Civil War Day provides fun, interactive learning experience for students

Margaret Buerkle Middle School seventh graders Logan Jacobs, left, and Jose Vasquez pitch a tent during the \

Margaret Buerkle Middle School seventh graders Logan Jacobs, left, and Jose Vasquez pitch a tent during the \”Camp Life\” activity at the school’s Civil War Day on May 13.

The Margaret Buerkle Middle School campus was transformed into a scene from the Civil War last week when seventh graders participated in a day filled with activities dating back to the 1860s.

Social studies teachers Cheryl Tentschert and Tim Brennan developed the interdisciplinary, hands-on project to enhance the learning experience for their students, and the pair received funding for the project through a mini-grant from the Mehlville-Oakville Foundation, according to a district news release.

“Tim and I believe children learn better when immersed in hands-on activities,” Tentschert stated. “We like to use role-playing or recreate real-life experiences for our students.”

The MBMS teachers developed the idea for a Civil War Day several years ago, but the idea did not come to fruition until they received funding for the project from the Mehlville-Oakville Foundation’s annual mini-grant program. The supplementary funding allowed Tentschert and Brennan to develop Civil War-based activities led by MBMS teachers throughout the day.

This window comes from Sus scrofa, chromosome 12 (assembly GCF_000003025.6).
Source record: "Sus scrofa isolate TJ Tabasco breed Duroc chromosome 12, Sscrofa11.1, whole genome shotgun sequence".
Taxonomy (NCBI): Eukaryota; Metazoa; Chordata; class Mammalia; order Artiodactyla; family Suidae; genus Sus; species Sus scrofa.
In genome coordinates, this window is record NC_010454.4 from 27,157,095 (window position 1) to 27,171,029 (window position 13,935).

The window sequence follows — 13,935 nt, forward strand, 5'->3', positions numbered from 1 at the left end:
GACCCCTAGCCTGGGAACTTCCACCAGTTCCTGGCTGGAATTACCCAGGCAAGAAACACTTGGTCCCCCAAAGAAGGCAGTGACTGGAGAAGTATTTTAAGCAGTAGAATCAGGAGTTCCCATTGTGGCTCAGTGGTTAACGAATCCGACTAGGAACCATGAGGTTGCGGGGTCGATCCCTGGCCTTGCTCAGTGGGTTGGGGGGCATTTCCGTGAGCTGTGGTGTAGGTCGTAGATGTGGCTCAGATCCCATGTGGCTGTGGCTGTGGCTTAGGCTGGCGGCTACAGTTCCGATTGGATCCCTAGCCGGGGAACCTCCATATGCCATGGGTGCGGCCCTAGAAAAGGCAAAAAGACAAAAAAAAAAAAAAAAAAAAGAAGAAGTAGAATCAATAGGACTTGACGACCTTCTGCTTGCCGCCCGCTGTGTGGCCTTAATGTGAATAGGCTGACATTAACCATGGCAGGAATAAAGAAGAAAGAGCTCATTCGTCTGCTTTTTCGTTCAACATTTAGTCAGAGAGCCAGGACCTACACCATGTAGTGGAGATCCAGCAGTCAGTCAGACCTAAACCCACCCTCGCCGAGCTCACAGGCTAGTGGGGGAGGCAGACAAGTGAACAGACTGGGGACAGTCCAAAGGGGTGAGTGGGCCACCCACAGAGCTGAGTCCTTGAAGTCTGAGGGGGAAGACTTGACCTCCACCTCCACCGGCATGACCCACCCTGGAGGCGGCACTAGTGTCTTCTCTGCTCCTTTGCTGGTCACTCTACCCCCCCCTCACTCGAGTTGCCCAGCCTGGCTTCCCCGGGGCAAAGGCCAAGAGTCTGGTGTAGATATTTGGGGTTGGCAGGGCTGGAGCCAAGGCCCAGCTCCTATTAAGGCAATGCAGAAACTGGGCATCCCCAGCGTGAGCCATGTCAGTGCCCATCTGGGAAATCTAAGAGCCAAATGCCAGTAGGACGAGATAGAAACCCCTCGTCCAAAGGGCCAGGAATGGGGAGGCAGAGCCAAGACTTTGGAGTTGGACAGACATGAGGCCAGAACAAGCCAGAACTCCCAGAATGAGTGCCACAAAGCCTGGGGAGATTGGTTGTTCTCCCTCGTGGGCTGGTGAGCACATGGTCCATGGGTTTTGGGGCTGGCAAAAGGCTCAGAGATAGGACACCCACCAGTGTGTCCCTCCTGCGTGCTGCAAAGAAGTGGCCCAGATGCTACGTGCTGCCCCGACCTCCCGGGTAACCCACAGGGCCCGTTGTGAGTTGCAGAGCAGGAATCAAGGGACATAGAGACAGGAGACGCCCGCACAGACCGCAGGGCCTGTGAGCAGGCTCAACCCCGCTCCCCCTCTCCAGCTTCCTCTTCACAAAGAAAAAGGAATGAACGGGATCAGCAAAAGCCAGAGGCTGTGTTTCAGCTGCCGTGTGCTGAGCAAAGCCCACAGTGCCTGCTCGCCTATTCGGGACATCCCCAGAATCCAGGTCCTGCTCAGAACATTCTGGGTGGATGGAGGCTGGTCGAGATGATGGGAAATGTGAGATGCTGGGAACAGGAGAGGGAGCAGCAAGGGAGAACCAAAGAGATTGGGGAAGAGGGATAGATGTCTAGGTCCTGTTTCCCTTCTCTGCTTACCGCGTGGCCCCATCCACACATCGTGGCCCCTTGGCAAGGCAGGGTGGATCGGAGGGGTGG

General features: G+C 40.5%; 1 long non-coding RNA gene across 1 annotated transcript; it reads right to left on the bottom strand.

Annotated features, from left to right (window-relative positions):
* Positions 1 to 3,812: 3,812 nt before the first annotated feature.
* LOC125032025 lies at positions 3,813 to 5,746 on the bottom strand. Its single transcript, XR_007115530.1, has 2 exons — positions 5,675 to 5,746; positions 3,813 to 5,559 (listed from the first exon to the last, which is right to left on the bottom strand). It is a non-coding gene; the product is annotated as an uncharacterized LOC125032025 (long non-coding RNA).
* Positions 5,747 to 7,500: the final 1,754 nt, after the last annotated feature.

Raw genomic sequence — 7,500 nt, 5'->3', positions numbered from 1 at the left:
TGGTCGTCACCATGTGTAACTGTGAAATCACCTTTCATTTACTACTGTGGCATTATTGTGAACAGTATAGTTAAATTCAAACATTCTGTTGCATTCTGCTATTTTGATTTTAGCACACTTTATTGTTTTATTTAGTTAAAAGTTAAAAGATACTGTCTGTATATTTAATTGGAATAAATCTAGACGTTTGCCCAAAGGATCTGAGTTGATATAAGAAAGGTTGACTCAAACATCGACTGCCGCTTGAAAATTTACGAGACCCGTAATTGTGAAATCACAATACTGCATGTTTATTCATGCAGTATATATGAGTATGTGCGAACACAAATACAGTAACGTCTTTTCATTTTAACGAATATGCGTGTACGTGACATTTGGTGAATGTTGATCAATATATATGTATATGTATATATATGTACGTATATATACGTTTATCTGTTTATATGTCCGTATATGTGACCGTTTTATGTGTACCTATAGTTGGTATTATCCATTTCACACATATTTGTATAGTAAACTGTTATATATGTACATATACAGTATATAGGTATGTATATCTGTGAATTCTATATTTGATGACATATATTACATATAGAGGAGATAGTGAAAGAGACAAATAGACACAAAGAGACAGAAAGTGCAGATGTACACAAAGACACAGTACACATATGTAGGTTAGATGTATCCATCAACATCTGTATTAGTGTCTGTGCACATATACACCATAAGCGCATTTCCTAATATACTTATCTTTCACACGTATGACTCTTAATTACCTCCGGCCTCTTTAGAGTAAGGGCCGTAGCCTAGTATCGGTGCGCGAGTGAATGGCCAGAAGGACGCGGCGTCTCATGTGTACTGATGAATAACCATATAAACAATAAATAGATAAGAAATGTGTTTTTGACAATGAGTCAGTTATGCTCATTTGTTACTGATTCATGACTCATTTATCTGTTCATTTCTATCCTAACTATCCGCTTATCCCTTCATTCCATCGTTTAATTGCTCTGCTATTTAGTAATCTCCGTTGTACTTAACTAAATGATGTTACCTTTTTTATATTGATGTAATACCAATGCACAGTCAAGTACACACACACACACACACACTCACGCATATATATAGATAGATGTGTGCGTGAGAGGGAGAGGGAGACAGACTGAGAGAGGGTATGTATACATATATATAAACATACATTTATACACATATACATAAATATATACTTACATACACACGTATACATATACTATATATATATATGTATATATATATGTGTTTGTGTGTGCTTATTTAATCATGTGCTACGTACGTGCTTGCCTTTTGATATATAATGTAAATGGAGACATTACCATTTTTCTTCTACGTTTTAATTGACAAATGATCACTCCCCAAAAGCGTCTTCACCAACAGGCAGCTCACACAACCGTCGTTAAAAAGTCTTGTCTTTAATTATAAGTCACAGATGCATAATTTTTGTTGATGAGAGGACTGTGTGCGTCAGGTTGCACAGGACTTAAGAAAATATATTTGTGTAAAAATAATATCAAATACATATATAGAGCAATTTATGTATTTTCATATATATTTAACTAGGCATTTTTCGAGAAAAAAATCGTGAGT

“The day was truly interdisciplinary. We included Civil War experiences through mathematics, language arts, science, and even the electives: home economics, art and choir. Many students told us that Friday was ‘awesome,'” Tentschert stated.

The seventh graders began their day by enlisting in the U.S. or Confederate States Army, where they filled out enlistment papers, took an oath and received a hat representing their designated army. Throughout the day, the students participated in several activities with their army units, including using Morse Code to send messages to their comrades, writing letters to their family members about their war experiences, and using math skills to calculate an artillery strike on the battlefield.

The students also learned about camp life and how to set up a tent, transmitted messages through signal flags, learned about a soldier’s life from living historian Larry McDaniel, and visited the field hospital where paint was used to signify the soldiers’ injuries. The day’s events culminated with a mock battle where the two armies of students played a game of “Capture the Flag.”

“I know that events like this require a great deal of planning and effort, but it is well worth it. This is the stuff that sticks with a kid,” stated MBMS parent Elizabeth Hogan, who volunteered at the event. “When all is said and done, the kids and the parents appreciate your hard work and dedication.”